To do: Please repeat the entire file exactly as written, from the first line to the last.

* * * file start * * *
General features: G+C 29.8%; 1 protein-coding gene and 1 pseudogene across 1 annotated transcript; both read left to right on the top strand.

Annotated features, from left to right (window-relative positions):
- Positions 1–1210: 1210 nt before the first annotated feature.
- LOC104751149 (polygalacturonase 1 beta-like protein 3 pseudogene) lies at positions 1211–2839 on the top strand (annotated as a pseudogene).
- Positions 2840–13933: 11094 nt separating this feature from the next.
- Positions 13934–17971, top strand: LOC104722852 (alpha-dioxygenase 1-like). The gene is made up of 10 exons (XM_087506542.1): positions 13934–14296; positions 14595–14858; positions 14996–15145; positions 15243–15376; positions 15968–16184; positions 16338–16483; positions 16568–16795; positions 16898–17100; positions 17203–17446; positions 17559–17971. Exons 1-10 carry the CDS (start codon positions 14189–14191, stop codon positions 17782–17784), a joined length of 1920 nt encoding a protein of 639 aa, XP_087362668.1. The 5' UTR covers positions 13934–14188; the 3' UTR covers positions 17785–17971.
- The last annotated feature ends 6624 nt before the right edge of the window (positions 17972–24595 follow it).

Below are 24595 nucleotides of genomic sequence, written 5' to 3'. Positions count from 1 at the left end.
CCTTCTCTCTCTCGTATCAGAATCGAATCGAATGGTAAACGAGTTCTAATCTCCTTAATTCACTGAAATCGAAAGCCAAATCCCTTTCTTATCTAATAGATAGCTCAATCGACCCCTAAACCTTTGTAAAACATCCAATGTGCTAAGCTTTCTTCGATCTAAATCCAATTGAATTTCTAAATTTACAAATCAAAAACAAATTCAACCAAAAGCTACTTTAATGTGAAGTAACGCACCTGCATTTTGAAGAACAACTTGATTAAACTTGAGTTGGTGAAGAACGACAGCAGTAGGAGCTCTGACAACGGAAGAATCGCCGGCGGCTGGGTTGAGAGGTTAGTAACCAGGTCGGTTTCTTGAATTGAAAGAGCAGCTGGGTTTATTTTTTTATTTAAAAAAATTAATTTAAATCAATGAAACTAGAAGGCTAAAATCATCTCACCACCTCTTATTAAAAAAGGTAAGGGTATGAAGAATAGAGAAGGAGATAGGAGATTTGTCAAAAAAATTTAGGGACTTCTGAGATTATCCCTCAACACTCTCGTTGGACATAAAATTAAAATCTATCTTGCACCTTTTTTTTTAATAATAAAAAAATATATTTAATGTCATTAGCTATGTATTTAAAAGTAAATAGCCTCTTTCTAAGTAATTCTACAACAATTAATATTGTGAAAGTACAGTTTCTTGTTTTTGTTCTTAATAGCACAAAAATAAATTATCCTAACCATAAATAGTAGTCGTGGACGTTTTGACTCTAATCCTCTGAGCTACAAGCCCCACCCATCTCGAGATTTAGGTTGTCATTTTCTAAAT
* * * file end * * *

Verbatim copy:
General features: G+C 29.8%; 1 protein-coding gene and 1 pseudogene across 1 annotated transcript; both read left to right on the top strand.

Annotated features, from left to right (window-relative positions):
- Positions 1–1210: 1210 nt before the first annotated feature.
- LOC104751149 (polygalacturonase 1 beta-like protein 3 pseudogene) lies at positions 1211–2839 on the top strand (annotated as a pseudogene).
- Positions 2840–13933: 11094 nt separating this feature from the next.
- Positions 13934–17971, top strand: LOC104722852 (alpha-dioxygenase 1-like). The gene is made up of 10 exons (XM_087506542.1): positions 13934–14296; positions 14595–14858; positions 14996–15145; positions 15243–15376; positions 15968–16184; positions 16338–16483; positions 16568–16795; positions 16898–17100; positions 17203–17446; positions 17559–17971. Exons 1-10 carry the CDS (start codon positions 14189–14191, stop codon positions 17782–17784), a joined length of 1920 nt encoding a protein of 639 aa, XP_087362668.1. The 5' UTR covers positions 13934–14188; the 3' UTR covers positions 17785–17971.
- The last annotated feature ends 6624 nt before the right edge of the window (positions 17972–24595 follow it).

Below are 24595 nucleotides of genomic sequence, written 5' to 3'. Positions count from 1 at the left end.
CCTTCTCTCTCTCGTATCAGAATCGAATCGAATGGTAAACGAGTTCTAATCTCCTTAATTCACTGAAATCGAAAGCCAAATCCCTTTCTTATCTAATAGATAGCTCAATCGACCCCTAAACCTTTGTAAAACATCCAATGTGCTAAGCTTTCTTCGATCTAAATCCAATTGAATTTCTAAATTTACAAATCAAAAACAAATTCAACCAAAAGCTACTTTAATGTGAAGTAACGCACCTGCATTTTGAAGAACAACTTGATTAAACTTGAGTTGGTGAAGAACGACAGCAGTAGGAGCTCTGACAACGGAAGAATCGCCGGCGGCTGGGTTGAGAGGTTAGTAACCAGGTCGGTTTCTTGAATTGAAAGAGCAGCTGGGTTTATTTTTTTATTTAAAAAAATTAATTTAAATCAATGAAACTAGAAGGCTAAAATCATCTCACCACCTCTTATTAAAAAAGGTAAGGGTATGAAGAATAGAGAAGGAGATAGGAGATTTGTCAAAAAAATTTAGGGACTTCTGAGATTATCCCTCAACACTCTCGTTGGACATAAAATTAAAATCTATCTTGCACCTTTTTTTTTAATAATAAAAAAATATATTTAATGTCATTAGCTATGTATTTAAAAGTAAATAGCCTCTTTCTAAGTAATTCTACAACAATTAATATTGTGAAAGTACAGTTTCTTGTTTTTGTTCTTAATAGCACAAAAATAAATTATCCTAACCATAAATAGTAGTCGTGGACGTTTTGACTCTAATCCTCTGAGCTACAAGCCCCACCCATCTCGAGATTTAGGTTGTCATTTTCTAAAT